Governor: State’s revenue report shows ‘hardworking Virginians are being overtaxed’

General Fund revenue collections up 21.9% year-over-year, fiscal-year-to-date collections up 15.4%, driven by sales, payroll withholding and nonwithholding taxes

RICHMOND, VA – Governor Glenn Youngkin today announced that January General Fund revenues increased 21.9 percent from the previous January. January is a significant month for revenue collections. Besides the normal monthly payroll withholding and sales tax collections, estimated payments from individuals are due. On a fiscal year-to-date basis, total revenue collections rose 15.4 percent through the end of the month, ahead of the forecasted 4.2 percent growth.

“The continued growth in state government revenue shows once again that hardworking Virginians are being overtaxed,” said Governor Youngkin. “With this report, and as the General Assembly continues its work this Session, it is clear we must deliver meaningful tax relief for Virginia families. We can do that while also providing a record investment in public education and fully funding our law enforcement heroes.”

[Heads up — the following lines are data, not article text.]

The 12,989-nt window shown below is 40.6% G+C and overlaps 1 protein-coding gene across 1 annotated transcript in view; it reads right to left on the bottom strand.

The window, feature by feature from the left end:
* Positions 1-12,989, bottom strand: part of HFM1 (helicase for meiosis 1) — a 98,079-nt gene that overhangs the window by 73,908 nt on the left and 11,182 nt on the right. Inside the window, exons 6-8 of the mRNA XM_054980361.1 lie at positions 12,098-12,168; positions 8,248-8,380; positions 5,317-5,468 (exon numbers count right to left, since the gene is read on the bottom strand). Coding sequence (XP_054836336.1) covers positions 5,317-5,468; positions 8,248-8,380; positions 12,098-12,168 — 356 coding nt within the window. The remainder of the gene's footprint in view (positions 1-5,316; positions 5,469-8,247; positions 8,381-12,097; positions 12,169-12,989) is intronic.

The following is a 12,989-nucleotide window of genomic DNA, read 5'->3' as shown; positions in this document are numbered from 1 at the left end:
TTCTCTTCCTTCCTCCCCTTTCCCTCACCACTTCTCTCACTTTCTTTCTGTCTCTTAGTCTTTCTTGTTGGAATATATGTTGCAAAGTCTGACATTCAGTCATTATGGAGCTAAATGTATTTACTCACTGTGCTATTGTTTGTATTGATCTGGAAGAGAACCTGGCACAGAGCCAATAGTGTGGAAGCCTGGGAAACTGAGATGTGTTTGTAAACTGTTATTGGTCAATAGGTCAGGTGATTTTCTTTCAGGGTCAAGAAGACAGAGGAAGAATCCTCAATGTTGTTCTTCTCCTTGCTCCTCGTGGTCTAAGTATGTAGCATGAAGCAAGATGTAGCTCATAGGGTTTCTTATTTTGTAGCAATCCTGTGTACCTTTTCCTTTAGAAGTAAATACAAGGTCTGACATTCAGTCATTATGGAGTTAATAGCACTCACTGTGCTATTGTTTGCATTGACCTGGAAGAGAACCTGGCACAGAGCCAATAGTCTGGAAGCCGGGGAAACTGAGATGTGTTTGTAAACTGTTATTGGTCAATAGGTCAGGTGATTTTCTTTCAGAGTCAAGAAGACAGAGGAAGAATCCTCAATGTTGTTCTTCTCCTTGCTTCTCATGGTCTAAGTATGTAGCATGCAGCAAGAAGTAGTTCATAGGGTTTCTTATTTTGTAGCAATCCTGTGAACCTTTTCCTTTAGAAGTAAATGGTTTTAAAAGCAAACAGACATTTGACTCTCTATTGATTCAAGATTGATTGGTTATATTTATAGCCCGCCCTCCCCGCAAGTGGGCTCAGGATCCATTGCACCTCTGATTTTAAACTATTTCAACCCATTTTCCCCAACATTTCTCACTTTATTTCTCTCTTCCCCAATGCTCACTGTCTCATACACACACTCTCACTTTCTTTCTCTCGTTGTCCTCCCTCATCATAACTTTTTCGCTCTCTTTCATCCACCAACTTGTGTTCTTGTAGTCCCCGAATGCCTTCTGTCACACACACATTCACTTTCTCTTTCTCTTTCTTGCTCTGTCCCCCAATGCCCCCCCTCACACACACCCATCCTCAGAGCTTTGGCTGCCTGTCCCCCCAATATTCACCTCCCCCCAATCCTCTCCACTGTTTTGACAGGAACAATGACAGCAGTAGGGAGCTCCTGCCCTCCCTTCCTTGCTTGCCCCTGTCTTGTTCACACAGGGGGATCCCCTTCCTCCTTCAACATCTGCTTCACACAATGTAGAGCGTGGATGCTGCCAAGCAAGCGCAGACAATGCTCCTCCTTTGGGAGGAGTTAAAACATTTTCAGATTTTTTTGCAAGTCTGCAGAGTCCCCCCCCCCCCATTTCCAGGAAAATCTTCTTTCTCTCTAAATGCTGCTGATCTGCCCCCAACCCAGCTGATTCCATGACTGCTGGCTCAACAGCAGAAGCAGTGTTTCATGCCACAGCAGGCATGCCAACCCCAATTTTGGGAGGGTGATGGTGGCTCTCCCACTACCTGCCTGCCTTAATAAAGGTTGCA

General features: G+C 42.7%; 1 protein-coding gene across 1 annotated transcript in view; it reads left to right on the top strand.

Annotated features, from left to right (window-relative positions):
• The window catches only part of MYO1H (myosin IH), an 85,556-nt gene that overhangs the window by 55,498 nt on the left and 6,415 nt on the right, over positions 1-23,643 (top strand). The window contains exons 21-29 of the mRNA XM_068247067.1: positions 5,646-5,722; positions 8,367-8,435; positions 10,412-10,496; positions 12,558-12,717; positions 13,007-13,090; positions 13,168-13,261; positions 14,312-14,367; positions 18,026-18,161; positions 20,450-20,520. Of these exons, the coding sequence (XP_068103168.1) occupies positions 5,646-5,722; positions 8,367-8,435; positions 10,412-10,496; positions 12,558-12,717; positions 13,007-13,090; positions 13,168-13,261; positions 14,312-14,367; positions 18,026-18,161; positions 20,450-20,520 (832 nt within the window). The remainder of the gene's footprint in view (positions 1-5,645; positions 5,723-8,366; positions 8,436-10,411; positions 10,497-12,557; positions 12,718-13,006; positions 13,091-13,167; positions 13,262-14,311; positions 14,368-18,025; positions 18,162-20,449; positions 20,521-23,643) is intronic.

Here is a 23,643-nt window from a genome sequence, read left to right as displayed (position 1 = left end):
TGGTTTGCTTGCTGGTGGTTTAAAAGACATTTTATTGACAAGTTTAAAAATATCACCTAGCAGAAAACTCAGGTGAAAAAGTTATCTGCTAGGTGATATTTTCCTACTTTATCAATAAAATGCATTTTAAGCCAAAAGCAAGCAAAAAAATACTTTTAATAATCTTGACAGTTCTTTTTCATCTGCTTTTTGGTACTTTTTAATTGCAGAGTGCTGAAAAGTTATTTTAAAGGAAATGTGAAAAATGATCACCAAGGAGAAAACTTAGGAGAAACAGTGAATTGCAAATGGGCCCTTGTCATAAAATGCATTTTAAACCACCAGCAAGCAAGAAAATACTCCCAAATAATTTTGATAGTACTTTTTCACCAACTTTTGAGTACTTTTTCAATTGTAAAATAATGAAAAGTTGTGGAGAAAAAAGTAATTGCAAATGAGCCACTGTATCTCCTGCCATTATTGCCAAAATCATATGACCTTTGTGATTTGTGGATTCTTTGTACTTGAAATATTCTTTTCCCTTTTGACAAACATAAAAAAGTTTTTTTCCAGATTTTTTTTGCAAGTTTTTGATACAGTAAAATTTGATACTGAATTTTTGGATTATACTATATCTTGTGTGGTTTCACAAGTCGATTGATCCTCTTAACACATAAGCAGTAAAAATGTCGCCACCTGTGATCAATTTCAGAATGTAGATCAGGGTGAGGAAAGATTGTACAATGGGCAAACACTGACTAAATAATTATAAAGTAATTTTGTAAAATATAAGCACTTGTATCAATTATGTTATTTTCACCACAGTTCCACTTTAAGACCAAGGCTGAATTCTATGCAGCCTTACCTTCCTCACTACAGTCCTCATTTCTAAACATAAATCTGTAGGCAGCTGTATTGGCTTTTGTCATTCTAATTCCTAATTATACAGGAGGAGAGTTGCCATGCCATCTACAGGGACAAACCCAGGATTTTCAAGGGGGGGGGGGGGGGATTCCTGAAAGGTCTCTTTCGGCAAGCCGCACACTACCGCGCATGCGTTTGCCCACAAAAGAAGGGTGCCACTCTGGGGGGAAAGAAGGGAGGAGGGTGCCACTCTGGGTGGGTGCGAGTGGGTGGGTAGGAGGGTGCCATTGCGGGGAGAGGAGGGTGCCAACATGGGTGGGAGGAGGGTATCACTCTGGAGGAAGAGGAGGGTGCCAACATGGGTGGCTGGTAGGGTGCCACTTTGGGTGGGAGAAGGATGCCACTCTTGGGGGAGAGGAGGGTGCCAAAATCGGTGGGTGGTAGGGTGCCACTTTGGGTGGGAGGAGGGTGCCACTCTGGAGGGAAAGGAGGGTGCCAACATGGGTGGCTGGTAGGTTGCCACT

Governor Youngkin added, “It is time to start growing jobs and preparing a workforce to take them. What we cannot do, however, is continue to conflate record revenue with economic success for Virginians. I am concerned about lagging job growth and record low labor participation, particularly at a time when we want to get people back to work.”

“For the first seven months of the fiscal year, collections have been significantly better than expected – especially in individual estimated payments, sales/use taxes, and payroll withholding,” said Secretary of Finance Stephen Cummings. “Collections of payroll withholding taxes grew 17.5 percent for the month. Collections of sales and use taxes, reflecting December sales, rose 19.9 percent in January.”

The combined December and January receipts, representing the bulk of the holiday shopping season, was 18.3 percent above the same period last year. Also, December and January are significant months for collections of nonwithholding and receipts can be distorted by the timing of payments. Taxpayers had until January 18th to submit their fourth estimated payment for tax year 2021 and some of these payments are received in December. Receipts of nonwithholding for the two-month period of January-December increased 27.2 percent from last year. Collections of corporate income taxes were $61.5 million in January, compared with receipts of $49.3 million in January of last year.

Year-to-date, withholding collections grew 11.4 percent ahead of the same period last year and above the annual estimate of 5.9 percent growth. On a year-to-date basis, sales tax collections have risen 15.7 percent, well ahead of the annual estimate of a 6.3 percent increase. Nonwithholding collections for the first seven months of the fiscal year grew 8.1 percent, ahead of the annual estimate of a slight decline.